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So I have some code similar to the following: (Forgive any typos-- I tried to simplify in the SO editor for the post)

<my:CustomContentControl>
        <my:CustomContentControl.Style>
            <Style TargetType="{x:Type my:CustomContentControl}">
                <Style.Triggers>                        
                    <DataTrigger Binding="{Binding Path=CurrentView}" Value="MyCustomView">
                        <Setter Property="Content">
                            <Setter.Value>
                                <my:CustomView DataContext="{Binding DataContextForMyCustomView"/>
                            </Setter.Value>
                        </Setter>
                    </DataTrigger>
                </Style.Triggers>
            </Style>
        </m:CustomContentControl.Style>
</my:CustomContentControl>

The problem is that whenever the DataTrigger occurs, the setter does set the Content property to my:CustomView, but it does not bind DataContext. If I move the same code outside of the trigger the DataContext binding works just fine.

Any ideas? If this is a limitation of some sorts, is there any work around?

Update:

I received the following error in the output window:

System.Windows.Data Error: 3 : Cannot find element that provides DataContext. BindingExpression:Path=DataContextForMyCustomView; DataItem=null; target element is 'CustomView' (Name='customView'); target property is 'DataContext' (type 'Object')

share|improve this question
    
Do you have any error or warning message about this binding in your output window? – Miklós Balogh Sep 13 '12 at 7:31
    
@Miklós: Great suggestion, thanks. Duh, it slipped my mind that binding errors show up in the output window! Updating my question w/ the error now... – HolySamosa Sep 13 '12 at 14:14
    
@HolySamosa What is your UserControl in? The error you posted makes it sound like it's in an object that doesn't have a DataContext, such as a DataGridColumn.Header. Also, you really should use ContentTemplate instead of Content to avoid an exception if more than one object applies that style :) – Rachel Sep 13 '12 at 15:42
    
@Rachel: The user control is a MVVM View I've created. Also, I tried to sanitize my example code to leave out the specifics of my implementation. The ContentControl I'm using is actually a custom control from MahApps that handles transitions. I'm trying to use the BindingProxy from the article you linked to in your answer to Bartek's question. I seem to be making progress with it. (I deleted my earlier comment as I was trying to do something braindead. :-) – HolySamosa Sep 13 '12 at 16:22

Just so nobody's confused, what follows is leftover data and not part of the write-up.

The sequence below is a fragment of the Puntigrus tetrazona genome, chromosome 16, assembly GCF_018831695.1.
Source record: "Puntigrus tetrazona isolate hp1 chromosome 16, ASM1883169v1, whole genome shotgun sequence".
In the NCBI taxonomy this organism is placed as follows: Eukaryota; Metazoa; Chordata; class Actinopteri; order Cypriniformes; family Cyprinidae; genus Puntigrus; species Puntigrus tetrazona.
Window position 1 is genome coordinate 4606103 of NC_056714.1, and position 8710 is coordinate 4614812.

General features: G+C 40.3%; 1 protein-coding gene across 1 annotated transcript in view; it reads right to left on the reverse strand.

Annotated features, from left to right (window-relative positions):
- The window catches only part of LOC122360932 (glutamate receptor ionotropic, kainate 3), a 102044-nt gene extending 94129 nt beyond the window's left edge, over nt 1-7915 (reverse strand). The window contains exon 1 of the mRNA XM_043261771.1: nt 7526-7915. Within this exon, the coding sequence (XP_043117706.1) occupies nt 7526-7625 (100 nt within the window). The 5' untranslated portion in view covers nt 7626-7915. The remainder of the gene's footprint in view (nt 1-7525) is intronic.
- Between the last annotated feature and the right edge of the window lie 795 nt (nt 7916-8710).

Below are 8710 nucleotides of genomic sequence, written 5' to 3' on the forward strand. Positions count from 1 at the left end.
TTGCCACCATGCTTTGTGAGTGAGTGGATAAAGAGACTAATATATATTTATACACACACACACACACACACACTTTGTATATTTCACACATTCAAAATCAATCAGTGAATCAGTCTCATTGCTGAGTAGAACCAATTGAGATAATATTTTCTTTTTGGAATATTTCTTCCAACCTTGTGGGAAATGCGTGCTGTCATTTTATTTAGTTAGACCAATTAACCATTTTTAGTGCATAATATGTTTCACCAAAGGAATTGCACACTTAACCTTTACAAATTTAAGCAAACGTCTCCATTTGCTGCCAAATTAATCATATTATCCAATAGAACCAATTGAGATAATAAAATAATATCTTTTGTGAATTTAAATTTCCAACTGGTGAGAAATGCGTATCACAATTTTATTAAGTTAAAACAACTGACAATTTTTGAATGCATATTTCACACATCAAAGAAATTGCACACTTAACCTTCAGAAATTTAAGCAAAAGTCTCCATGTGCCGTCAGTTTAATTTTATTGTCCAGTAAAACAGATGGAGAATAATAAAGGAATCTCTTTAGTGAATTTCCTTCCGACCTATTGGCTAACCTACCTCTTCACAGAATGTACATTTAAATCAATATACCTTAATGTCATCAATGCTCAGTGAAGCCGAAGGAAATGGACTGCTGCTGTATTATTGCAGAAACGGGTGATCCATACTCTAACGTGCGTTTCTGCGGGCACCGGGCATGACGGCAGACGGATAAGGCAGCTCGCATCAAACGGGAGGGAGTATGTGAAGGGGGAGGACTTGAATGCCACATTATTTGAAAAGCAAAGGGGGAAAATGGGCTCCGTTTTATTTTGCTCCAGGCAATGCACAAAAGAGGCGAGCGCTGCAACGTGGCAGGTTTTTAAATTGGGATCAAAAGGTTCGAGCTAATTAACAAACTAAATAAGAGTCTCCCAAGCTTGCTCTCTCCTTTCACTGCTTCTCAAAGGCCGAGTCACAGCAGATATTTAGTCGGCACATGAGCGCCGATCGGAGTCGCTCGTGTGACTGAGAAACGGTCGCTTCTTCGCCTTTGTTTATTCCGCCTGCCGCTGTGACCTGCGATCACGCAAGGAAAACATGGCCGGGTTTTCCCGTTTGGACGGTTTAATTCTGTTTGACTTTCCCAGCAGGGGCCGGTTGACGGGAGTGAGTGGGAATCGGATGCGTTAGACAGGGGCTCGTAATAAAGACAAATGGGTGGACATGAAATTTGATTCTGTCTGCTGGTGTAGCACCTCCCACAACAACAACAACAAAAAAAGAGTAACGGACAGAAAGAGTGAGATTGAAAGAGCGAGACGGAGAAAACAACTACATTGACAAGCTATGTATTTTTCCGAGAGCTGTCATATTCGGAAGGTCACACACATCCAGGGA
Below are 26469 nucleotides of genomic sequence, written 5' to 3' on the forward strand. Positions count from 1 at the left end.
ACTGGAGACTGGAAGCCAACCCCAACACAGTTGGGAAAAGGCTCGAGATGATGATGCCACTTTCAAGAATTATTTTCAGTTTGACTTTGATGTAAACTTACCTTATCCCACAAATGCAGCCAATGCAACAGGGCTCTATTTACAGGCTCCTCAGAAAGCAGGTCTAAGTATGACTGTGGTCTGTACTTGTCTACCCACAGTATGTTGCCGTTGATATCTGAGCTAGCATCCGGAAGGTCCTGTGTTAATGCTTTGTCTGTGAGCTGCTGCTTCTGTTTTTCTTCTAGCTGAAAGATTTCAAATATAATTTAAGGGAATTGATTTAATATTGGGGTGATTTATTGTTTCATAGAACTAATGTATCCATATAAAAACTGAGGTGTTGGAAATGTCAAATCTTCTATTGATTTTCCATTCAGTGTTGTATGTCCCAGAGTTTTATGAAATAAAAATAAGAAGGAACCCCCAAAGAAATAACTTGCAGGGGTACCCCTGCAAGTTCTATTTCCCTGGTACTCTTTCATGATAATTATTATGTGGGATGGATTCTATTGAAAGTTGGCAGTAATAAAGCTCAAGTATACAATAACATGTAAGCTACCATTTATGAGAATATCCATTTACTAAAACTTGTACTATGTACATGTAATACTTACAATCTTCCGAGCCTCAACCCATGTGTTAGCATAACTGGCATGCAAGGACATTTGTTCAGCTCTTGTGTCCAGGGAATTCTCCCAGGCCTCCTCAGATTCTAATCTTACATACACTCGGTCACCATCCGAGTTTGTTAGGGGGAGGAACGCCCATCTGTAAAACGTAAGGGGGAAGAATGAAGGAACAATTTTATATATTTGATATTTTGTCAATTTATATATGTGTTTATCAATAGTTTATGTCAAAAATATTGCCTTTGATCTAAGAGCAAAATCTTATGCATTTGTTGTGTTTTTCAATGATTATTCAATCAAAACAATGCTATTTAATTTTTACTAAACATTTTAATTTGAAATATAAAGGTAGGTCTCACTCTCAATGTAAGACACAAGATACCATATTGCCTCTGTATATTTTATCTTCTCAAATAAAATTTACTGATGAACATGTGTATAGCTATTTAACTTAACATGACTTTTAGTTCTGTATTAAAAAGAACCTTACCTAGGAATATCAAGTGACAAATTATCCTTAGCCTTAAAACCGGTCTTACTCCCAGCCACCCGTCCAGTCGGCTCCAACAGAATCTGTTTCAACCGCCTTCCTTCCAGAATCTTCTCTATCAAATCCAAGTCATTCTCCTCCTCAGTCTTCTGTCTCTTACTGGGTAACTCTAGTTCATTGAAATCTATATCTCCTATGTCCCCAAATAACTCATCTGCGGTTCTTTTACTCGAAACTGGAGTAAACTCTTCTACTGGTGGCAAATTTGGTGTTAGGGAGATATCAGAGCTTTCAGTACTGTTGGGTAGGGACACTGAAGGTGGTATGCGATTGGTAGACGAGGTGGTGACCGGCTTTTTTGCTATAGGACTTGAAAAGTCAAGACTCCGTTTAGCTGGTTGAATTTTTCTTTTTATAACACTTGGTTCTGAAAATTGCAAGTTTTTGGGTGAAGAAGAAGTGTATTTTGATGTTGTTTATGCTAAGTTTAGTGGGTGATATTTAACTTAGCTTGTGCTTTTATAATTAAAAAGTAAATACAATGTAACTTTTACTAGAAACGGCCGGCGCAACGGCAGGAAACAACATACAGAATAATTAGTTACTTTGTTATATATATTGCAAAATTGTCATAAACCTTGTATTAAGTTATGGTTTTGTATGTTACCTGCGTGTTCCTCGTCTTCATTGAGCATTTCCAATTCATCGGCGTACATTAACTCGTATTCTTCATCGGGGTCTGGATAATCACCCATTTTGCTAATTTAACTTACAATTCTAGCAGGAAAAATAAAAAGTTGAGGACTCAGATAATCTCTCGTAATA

@Rachel: Yep, Thomas Levesque's BindingProxy solved my problem. Thanks! If you'd like to leave an answer with a link to the article, I'd be happy to award you the correct answer! – HolySamosa Sep 13 '12 at 16:30
up vote 1 down vote accepted

The error you posted makes it sound like your custom control is in an object that doesn't have a DataContext, such as a DataGridColumn.Header.

To get around that, you can create a Freezeable object in your .Resources containing the binding you're looking for, then bind your my:CustomView.DataContext to that object

<my:CustomContentControl.Resources>
    <local:BindingProxy x:Key="proxy" 
        Data="{Binding DataContextForMyCustomView, ElementName=MyControl}" />
</my:CustomContentControl.Resources>

...

<my:CustomView DataContext="{Binding Source={StaticResource proxy}}"/>

Here's the code for a sample Freezable object copied from here:

public class BindingProxy : Freezable
{
    #region Overrides of Freezable

    protected override Freezable CreateInstanceCore()
    {
        return new BindingProxy();
    }

    #endregion

    public object Data
    {
        get { return (object)GetValue(DataProperty); }
        set { SetValue(DataProperty, value); }
    }

    // Using a DependencyProperty as the backing store for Data.  
    // This enables animation, styling, binding, etc...
    public static readonly DependencyProperty DataProperty =
        DependencyProperty.Register("Data", typeof(object), 
            typeof(BindingProxy), new UIPropertyMetadata(null));
}

Also, you really should use ContentTemplate instead of Content to avoid an exception if more than one object applies that style :)

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